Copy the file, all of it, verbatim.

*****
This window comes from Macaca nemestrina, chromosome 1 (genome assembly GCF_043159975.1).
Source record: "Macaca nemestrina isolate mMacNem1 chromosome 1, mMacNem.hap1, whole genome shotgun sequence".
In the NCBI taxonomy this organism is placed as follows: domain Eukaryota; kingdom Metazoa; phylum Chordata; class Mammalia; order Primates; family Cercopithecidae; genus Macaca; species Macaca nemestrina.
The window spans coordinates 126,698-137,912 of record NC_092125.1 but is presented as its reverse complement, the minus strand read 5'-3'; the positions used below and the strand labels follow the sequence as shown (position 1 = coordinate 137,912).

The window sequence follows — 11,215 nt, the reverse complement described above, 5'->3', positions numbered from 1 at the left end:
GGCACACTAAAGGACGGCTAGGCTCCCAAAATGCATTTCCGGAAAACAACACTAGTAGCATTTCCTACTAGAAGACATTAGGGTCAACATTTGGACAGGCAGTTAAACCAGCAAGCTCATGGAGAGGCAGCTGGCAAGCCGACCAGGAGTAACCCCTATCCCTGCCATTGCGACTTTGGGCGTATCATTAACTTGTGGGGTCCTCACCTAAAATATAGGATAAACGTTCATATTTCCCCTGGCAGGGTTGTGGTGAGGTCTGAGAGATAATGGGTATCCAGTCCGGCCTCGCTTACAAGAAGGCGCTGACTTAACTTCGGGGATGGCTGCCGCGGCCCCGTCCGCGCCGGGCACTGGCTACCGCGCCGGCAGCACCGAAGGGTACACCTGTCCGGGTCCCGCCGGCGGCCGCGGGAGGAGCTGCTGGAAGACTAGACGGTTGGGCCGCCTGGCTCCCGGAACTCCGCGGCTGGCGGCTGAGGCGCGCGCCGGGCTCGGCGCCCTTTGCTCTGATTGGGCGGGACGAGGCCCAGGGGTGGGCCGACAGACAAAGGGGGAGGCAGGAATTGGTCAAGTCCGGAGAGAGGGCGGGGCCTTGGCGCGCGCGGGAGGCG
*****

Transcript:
This window comes from Macaca nemestrina, chromosome 1 (genome assembly GCF_043159975.1).
Source record: "Macaca nemestrina isolate mMacNem1 chromosome 1, mMacNem.hap1, whole genome shotgun sequence".
In the NCBI taxonomy this organism is placed as follows: domain Eukaryota; kingdom Metazoa; phylum Chordata; class Mammalia; order Primates; family Cercopithecidae; genus Macaca; species Macaca nemestrina.
The window spans coordinates 126,698-137,912 of record NC_092125.1 but is presented as its reverse complement, the minus strand read 5'-3'; the positions used below and the strand labels follow the sequence as shown (position 1 = coordinate 137,912).

The window sequence follows — 11,215 nt, the reverse complement described above, 5'->3', positions numbered from 1 at the left end:
GGCACACTAAAGGACGGCTAGGCTCCCAAAATGCATTTCCGGAAAACAACACTAGTAGCATTTCCTACTAGAAGACATTAGGGTCAACATTTGGACAGGCAGTTAAACCAGCAAGCTCATGGAGAGGCAGCTGGCAAGCCGACCAGGAGTAACCCCTATCCCTGCCATTGCGACTTTGGGCGTATCATTAACTTGTGGGGTCCTCACCTAAAATATAGGATAAACGTTCATATTTCCCCTGGCAGGGTTGTGGTGAGGTCTGAGAGATAATGGGTATCCAGTCCGGCCTCGCTTACAAGAAGGCGCTGACTTAACTTCGGGGATGGCTGCCGCGGCCCCGTCCGCGCCGGGCACTGGCTACCGCGCCGGCAGCACCGAAGGGTACACCTGTCCGGGTCCCGCCGGCGGCCGCGGGAGGAGCTGCTGGAAGACTAGACGGTTGGGCCGCCTGGCTCCCGGAACTCCGCGGCTGGCGGCTGAGGCGCGCGCCGGGCTCGGCGCCCTTTGCTCTGATTGGGCGGGACGAGGCCCAGGGGTGGGCCGACAGACAAAGGGGGAGGCAGGAATTGGTCAAGTCCGGAGAGAGGGCGGGGCCTTGGCGCGCGCGGGAGGCG